Li et al., in a systematic review of 16 articles on the garlic effects on blood pressure changes showed that garlic can reduce blood pressure in the hypertensive and elevated systolic blood pressure cases, but had no effect on normal subjects. The administration of garlic reduced the total cholesterol, triglycerides, and HDL (34). Some studies provided insufficient evidence of the effect of garlic on hypertension, hypercholesterolemia, cancer, colds, peripheral arterial disease, and preeclampsia compared with placebo (34-36).
Some researchers describe that consumption of garlic had an antihypertensive effect in both human and animals; however, this effect was slight (37-39). But in the current study, in both groups, the systolic and diastolic pressure changes were not significantly different during the two follow-ups. It seems that garlic consumption was not effective in reducing the blood pressure in the pregnant women with a positive family history of preeclampsia. According to the findings of other studies, garlic was effective in reducing FBS (40, 41), but in the present study, the changes of FBS had no significant difference between the garlic and placebo groups during the two follow-ups.
The changes of systolic and diastolic blood pressure between the two groups of garlic and placebo were not significant after one and two months of intervention; it seems that administration of garlic to high-risk pregnant women was not effective in decreasing blood pressure. Therefore, it does not prevent preeclampsia in patients with a positive family history of preeclampsia.
Further studies should be conducted to identify the proper dose and duration of garlic use, and its effect on different ethnics and races in different physiological and pathological conditions.
Small sample size had the risk of selection bias and limited generalizability. Also, since the study included the pregnant women with first-degree family history of preeclampsia (sister or mother), it was not possible to assess the effect of garlic consumption on preeclampsia or other biomarkers of systemic inflammation and oxidative stress. In addition, the beneficial effects of the maternal garlic supplementation on the biochemical indicators of newborns were not assessed.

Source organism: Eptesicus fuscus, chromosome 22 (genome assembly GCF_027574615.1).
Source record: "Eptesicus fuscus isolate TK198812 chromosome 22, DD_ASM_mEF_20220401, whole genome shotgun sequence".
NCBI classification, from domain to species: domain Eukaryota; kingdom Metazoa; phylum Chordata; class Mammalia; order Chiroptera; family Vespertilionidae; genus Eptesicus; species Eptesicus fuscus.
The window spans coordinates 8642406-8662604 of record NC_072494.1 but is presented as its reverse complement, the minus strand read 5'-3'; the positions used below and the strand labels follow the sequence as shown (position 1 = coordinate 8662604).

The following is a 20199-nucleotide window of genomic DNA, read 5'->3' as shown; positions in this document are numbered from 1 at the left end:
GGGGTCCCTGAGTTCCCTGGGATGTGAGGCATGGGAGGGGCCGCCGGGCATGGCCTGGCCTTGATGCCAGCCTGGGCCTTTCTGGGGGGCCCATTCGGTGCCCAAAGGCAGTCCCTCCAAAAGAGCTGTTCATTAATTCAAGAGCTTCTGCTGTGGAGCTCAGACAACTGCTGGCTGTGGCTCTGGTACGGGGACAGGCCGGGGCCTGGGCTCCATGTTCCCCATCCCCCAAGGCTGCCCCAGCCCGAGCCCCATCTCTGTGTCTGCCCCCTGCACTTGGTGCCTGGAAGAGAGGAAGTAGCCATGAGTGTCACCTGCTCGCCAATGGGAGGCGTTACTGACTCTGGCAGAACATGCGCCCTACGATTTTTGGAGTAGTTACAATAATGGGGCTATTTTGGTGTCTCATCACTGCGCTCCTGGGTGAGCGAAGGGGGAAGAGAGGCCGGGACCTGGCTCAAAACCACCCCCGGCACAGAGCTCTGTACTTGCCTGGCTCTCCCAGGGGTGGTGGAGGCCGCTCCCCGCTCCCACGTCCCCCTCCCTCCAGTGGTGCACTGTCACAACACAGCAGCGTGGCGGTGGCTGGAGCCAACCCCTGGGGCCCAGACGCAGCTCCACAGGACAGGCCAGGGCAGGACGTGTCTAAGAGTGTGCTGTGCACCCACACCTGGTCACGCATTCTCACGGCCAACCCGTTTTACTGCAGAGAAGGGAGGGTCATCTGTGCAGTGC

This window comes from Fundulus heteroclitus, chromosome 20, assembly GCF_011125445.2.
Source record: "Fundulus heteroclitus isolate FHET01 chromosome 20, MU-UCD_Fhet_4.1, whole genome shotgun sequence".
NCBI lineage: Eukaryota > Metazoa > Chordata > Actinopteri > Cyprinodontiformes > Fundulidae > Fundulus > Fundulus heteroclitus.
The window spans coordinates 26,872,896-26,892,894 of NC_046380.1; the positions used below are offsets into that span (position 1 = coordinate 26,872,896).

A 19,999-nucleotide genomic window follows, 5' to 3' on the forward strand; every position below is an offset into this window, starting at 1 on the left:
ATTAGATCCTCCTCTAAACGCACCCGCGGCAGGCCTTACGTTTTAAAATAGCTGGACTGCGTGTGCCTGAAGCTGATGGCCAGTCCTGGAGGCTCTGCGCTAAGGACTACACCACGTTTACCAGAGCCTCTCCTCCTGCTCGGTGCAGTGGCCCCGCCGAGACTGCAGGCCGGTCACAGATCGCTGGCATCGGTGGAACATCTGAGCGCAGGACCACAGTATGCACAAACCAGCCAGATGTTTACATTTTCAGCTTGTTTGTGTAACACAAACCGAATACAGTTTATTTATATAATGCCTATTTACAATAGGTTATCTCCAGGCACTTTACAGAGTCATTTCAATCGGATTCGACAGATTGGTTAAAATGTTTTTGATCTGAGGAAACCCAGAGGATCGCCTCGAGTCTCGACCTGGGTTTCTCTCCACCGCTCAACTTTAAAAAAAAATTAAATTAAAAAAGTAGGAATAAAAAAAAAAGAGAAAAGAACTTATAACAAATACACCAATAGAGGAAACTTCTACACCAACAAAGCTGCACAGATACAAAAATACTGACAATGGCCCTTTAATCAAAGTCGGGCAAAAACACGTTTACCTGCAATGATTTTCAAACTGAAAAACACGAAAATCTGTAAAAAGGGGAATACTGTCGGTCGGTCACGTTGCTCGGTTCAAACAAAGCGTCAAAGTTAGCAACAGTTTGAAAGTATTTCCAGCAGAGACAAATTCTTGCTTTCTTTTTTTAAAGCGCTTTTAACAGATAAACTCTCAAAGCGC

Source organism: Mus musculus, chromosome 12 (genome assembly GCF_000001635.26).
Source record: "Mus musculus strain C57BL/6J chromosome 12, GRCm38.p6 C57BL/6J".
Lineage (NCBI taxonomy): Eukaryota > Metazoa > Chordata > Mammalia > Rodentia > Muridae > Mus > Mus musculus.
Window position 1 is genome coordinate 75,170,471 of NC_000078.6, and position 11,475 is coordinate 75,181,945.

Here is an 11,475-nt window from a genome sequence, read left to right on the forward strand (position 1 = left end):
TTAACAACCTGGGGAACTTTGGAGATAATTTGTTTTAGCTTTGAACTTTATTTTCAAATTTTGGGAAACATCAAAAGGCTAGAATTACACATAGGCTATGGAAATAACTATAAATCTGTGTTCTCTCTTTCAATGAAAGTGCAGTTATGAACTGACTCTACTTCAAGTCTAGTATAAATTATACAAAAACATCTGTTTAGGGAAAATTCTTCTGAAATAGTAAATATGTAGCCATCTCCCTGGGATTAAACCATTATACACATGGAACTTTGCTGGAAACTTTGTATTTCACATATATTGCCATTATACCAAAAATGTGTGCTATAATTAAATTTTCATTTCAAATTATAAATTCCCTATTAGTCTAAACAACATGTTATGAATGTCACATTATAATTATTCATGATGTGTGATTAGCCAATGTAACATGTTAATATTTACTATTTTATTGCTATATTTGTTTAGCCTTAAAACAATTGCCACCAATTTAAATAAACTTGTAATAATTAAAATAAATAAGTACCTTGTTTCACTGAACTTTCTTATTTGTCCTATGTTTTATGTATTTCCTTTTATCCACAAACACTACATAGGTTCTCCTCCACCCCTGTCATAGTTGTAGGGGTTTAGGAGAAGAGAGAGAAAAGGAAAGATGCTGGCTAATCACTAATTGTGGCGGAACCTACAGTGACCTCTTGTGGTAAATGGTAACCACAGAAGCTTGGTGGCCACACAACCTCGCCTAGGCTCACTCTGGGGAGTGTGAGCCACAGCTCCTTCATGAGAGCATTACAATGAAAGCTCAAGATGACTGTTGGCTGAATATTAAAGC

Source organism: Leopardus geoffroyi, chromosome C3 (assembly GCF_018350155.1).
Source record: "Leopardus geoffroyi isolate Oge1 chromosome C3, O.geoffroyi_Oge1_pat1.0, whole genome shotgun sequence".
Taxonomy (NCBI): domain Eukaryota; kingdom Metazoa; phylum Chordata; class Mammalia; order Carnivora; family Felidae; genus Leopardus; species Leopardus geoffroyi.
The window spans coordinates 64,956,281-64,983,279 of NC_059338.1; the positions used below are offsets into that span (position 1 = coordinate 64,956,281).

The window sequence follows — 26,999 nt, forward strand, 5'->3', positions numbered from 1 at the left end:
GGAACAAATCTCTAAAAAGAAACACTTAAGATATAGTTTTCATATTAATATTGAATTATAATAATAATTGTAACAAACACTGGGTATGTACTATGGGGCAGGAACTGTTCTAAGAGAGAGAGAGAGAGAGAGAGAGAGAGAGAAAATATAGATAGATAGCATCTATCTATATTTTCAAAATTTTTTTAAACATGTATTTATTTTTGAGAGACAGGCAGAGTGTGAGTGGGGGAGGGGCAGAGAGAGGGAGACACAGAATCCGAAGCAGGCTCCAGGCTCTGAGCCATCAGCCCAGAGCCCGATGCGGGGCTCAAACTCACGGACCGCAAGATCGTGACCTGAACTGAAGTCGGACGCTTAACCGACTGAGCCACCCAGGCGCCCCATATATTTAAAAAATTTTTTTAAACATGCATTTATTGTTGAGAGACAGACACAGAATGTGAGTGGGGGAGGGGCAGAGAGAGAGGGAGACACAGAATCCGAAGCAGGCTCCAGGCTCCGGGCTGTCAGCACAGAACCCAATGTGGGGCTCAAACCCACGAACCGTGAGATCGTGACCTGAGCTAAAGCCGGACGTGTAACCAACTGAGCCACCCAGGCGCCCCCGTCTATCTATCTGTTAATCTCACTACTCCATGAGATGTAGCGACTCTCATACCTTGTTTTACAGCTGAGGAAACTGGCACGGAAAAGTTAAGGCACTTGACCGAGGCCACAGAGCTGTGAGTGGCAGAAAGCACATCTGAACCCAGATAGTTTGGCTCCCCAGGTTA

Cunningham FC, Gant NF, Leveno KJ. Williams obstetrics. 21st ed. New York: McGraw-Hill; 200. p. 567-618.
Amirian T, Rahgozar S, Shahshahan Z. J Isfahan Med Sch. 2013;31:565-80.
Khan KS, Wojdyla D, Say L, Gulmezoglu AM, Van Look PF. WHO analysis of causes of maternal death: A systematic review. Lancet. 2006;367(9516):1066-74. [PubMed ID: 16581405]. https://doi.org/10.1016/S0140-6736(06)68397-9.
Cripe SM, O'Brien W, Gelaye B, Williams MA. Perinatal outcomes of Southeast Asians with pregnancies complicated by gestational diabetes mellitus or preeclampsia. J Immigr Minor Health. 2012;14(5):747-53. [PubMed ID: 22002706]. https://doi.org/10.1007/s10903-011-9537-7.
Asgharnia M, Mirbolouk F, Salamat F, Darabian B. [Investigating the relationship between glucose-6-phosphate dehydrogenase and preeclampsia]. Iran J Obstet Gynecol Infertil. 2013;16:1-7. Persian.
Weissgerber TL, Milic NM, Milin-Lazovic JS, Garovic VD. Impaired flow-mediated dilation before, during, and after preeclampsia: A systematic review and meta-analysis. Hypertension. 2016;67(2):415-23. [PubMed ID: 26711737]. [PubMed Central ID: PMC4713258]. https://doi.org/10.1161/HYPERTENSIONAHA.115.06554.
Layegh P, Afiat M, Farrokh D, Salehi M, Rezvani Mahmouee Z, Mardani R. [Evaluation of Uterine artery indexes in Doppler sonography for predicting neonatal outcomes in preeclamptic pregnancies]. Iran J Obstet Gynecol Infertil. 2016;19:11-6. Persian.